The Swedes have the right to elect and likewise reject a king. — The West Gautish Law
With this simple statement, the ancient law-codes of the Western Gauts encapsulated a principle common across all Germanic cultures; namely, the limited nature of Germanic kingship, and its ultimate subordination to the will of the collected folk. The same principle was active in Norway late into the Viking Age, when King Hakon “The Good” was forced to acquiesce to the wishes of his people and give up his plans to convert the nation to the new Christian faith.
That the institution of kingship was universal to the Germanic peoples is today fully accepted by secular scholars (see, in particular, Chaney’s Cult of Kingship in Anglo-Saxon England, pp. 8-11). It is similarly clear that, prior to the ascension of the Christian rulers in the North, that the kingship practiced within Germanic culture was relatively weak. Tacitus points out that the kings of the Germanii were not absolute rulers in the Greek sense, but very limited in their authorities, albeit vested with sacral duties (such as the interpretation of omens on behalf of the nation) that were relatively unique to them. This is also found in both the Anglo-Saxon and Scandinavian models of kingship, where the assumption of authority over other rulers is especially tenuous, and all are dependent on the goodwill of the ruled.
As a specific example, one need look no further than the Saga of Hakon The Good from Heimskringla. Most specifically:
The next day, when the people sat down to table, the bondes pressed the king [Hakon] strongly to eat of horse-flesh; and as he would on no account do so, they wanted him to drink of the soup; and as he would not do this, they insisted he should at least taste the gravy; and on his refusal they were going to lay hands on him.
There was, accordingly, no sense that the king was in any way inviolate. If he acted in such a way that his men perceived was contrary to the interests of the folk (in this case, due to his refusal to honor their religion), they were prepared to show him the error of his ways with their swords.
In an even starker demonstration of the power of the folk to force a king to their will, Heimskringla is replete with demonstrations of how a king, in time of famine or other period of ill-luck, would be sacrificed in order to change the luck that was afflicting the folk. The mechanism here was clear; the prosperity of the land depended on the luck of the king. When the prosperity failed, it was a sure indicator that the luck of the king had likewise failed, and the remedy was, simply, to find a new king. Even King Harald, before the Battle of Stamford Bridge, is said to have his “luck” flee from him, thus resulting in disaster for him and those he led to England.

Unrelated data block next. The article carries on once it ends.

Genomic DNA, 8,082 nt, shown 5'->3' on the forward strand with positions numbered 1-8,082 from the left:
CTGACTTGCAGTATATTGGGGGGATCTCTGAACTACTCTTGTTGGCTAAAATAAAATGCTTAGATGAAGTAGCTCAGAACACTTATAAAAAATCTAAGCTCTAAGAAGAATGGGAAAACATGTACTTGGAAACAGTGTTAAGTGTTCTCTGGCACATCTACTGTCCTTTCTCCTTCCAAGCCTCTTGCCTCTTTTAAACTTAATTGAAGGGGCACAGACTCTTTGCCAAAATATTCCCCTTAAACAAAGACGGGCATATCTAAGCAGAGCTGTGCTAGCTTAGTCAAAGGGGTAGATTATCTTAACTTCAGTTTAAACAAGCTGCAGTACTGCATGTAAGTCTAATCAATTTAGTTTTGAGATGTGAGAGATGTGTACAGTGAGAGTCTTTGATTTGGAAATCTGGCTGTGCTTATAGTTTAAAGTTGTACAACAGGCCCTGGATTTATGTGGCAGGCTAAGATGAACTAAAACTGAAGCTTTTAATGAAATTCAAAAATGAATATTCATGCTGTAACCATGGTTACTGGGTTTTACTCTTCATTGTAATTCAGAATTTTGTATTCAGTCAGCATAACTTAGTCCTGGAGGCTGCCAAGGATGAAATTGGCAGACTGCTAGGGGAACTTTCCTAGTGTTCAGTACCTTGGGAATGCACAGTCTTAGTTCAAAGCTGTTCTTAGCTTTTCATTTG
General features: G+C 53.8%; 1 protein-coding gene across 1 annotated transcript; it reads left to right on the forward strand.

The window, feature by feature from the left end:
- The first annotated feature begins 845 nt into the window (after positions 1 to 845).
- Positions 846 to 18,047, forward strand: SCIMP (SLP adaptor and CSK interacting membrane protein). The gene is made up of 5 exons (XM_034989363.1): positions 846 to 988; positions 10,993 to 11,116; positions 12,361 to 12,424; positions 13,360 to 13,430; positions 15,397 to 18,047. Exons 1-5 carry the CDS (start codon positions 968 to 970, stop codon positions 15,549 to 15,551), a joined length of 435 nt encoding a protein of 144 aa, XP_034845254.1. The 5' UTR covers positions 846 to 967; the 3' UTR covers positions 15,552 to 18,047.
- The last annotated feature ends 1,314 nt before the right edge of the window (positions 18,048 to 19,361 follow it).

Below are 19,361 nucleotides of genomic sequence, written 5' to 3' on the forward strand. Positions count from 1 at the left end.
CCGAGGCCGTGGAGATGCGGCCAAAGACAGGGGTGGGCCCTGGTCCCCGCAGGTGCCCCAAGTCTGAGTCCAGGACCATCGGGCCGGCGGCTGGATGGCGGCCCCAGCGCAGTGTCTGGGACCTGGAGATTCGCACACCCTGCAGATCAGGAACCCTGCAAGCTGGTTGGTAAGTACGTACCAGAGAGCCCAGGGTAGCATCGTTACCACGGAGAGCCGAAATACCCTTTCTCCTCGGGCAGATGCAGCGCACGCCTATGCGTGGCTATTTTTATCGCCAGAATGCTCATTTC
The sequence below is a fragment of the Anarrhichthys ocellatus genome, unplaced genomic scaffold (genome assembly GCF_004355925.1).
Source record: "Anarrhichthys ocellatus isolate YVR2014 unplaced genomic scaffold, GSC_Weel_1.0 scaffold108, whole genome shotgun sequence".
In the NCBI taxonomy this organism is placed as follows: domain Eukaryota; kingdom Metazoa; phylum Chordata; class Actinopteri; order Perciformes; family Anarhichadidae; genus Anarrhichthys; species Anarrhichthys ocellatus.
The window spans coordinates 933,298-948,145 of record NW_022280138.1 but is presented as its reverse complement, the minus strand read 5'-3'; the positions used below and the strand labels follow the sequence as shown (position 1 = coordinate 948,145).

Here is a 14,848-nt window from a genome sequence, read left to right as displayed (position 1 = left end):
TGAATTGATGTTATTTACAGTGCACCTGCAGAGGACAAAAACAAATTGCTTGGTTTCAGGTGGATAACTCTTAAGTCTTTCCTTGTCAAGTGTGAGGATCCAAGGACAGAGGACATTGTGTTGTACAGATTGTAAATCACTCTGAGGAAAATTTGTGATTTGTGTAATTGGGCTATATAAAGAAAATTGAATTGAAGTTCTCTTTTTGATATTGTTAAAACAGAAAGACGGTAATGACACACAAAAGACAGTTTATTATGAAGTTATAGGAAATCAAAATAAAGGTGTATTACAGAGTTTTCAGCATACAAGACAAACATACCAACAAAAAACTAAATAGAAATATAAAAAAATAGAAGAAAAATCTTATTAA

We see here three specific points.
1) When a king’s luck fails, he can be replaced.
2) When the king bucks the will of the folk, he can be replaced.
3) A king was expected to periodically present himself before the folk, through the mechanism of the Thing or Folk-Moot. They could, by withholding their acclamation, force him to be replaced.
In ancient times, of course, “replaced” would most often be a euphamism for “killed”. A king that lost his crown would be an inconvenient problem at best, as he would doubtless endlessly scheme to regain it. But, as the example quoted at the beginning of this article demonstrates, it was not always intended to be so; the folk could simply disenfranchize a king, opening the throne for another whom they would select by acclamation.
In modern times, the fact that such replacement was even possible in theory should stand as a warning to all would-be despots. Unlike contemporary Wicca with its multitudinous “witch wars” and would-be gurus, modern Heathenry is fortunately lacking in such figures, perhaps specifically because it is not a place for such leaders to find a foothold, knowing that the average Heathen is one who would toss out such a one on his ear. Let us count ourselves lucky for that!